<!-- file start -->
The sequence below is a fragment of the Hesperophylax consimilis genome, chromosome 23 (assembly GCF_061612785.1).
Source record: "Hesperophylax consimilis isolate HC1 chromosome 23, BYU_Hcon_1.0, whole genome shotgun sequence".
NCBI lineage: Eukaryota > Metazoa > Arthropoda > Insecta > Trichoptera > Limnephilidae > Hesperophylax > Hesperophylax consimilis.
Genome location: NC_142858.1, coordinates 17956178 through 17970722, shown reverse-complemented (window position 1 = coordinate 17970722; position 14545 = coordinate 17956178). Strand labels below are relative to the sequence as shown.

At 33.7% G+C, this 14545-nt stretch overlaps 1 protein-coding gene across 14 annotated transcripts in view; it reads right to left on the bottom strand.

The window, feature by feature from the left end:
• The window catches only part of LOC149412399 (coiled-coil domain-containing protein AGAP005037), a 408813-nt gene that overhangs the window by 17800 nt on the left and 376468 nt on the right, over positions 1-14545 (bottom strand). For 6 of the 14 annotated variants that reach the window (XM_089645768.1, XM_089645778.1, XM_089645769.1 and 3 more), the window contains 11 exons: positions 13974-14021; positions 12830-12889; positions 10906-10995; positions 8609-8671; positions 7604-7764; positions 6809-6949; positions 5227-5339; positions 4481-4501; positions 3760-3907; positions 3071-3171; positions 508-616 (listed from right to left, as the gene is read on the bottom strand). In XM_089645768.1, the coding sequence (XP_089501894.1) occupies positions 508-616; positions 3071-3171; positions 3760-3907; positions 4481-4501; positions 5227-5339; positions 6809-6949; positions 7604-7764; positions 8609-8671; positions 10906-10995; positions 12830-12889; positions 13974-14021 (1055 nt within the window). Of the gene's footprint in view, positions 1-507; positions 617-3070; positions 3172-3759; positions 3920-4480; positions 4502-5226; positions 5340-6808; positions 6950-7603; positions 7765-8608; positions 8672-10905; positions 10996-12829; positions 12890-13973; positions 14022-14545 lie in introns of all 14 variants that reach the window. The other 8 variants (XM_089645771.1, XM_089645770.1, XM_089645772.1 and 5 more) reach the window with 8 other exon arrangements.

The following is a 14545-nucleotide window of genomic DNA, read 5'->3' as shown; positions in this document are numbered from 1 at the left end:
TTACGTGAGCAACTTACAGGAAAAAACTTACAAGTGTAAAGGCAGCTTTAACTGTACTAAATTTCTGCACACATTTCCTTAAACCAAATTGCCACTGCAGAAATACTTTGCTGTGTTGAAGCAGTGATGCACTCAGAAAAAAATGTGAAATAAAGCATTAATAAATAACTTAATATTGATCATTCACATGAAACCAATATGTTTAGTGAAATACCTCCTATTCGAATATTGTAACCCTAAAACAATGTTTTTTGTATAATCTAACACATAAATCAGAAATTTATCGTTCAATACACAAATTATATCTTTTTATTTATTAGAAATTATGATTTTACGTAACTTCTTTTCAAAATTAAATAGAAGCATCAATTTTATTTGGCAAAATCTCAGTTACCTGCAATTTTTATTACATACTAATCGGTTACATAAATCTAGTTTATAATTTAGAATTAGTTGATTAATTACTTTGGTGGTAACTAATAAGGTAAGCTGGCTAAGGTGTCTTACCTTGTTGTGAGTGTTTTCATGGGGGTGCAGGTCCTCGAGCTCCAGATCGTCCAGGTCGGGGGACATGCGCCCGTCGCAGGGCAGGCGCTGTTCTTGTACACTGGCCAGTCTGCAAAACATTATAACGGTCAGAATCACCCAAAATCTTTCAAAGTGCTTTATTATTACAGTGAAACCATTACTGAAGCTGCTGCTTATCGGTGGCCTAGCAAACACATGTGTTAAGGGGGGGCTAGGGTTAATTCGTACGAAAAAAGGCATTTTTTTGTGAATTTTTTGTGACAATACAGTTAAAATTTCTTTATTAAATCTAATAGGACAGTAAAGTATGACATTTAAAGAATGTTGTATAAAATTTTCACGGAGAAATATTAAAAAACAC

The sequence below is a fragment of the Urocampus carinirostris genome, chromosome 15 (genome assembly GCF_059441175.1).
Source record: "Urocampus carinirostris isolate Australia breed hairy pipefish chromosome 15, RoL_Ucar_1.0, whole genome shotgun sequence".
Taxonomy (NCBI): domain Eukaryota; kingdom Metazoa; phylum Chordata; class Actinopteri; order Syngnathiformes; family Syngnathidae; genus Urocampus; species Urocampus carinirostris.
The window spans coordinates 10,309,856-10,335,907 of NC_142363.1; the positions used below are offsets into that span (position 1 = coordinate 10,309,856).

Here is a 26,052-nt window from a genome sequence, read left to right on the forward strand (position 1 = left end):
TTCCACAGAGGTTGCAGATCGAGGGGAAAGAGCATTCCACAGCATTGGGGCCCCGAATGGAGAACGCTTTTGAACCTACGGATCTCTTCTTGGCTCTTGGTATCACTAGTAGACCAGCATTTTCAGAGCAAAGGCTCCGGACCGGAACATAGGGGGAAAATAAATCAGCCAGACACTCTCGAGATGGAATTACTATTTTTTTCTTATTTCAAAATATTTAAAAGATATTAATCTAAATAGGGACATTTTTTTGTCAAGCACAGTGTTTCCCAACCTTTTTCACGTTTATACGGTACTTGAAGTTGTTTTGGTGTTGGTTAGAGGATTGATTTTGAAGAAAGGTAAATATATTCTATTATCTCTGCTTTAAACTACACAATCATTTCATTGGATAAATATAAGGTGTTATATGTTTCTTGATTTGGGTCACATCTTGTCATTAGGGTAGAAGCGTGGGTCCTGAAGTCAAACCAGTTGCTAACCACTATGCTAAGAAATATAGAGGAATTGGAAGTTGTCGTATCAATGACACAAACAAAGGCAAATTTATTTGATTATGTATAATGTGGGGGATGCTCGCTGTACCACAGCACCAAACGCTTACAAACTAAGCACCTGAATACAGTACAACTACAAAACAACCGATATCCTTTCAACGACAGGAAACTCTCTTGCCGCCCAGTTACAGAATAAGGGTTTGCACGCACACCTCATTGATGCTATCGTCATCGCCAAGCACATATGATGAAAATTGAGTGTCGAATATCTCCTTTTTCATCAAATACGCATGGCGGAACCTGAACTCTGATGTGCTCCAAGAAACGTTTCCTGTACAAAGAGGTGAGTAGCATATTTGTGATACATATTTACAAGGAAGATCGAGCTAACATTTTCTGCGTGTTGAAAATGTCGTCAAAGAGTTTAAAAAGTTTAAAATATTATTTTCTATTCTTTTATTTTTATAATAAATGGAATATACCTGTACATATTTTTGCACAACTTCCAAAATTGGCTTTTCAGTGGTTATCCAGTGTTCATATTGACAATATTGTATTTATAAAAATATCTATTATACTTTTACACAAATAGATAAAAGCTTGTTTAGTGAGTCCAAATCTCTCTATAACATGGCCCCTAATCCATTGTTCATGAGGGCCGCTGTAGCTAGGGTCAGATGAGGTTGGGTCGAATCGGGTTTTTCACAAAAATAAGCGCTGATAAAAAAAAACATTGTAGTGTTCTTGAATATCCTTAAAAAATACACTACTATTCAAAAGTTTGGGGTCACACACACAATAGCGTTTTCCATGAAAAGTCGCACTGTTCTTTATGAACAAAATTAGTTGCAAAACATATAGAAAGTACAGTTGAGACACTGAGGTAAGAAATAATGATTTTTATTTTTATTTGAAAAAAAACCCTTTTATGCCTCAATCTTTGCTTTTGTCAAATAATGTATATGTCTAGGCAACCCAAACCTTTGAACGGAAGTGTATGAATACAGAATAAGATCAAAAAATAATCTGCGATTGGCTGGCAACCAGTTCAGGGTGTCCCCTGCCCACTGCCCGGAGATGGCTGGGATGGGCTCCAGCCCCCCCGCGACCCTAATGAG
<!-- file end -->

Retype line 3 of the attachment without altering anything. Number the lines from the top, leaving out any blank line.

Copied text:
NCBI lineage: Eukaryota > Metazoa > Arthropoda > Insecta > Trichoptera > Limnephilidae > Hesperophylax > Hesperophylax consimilis.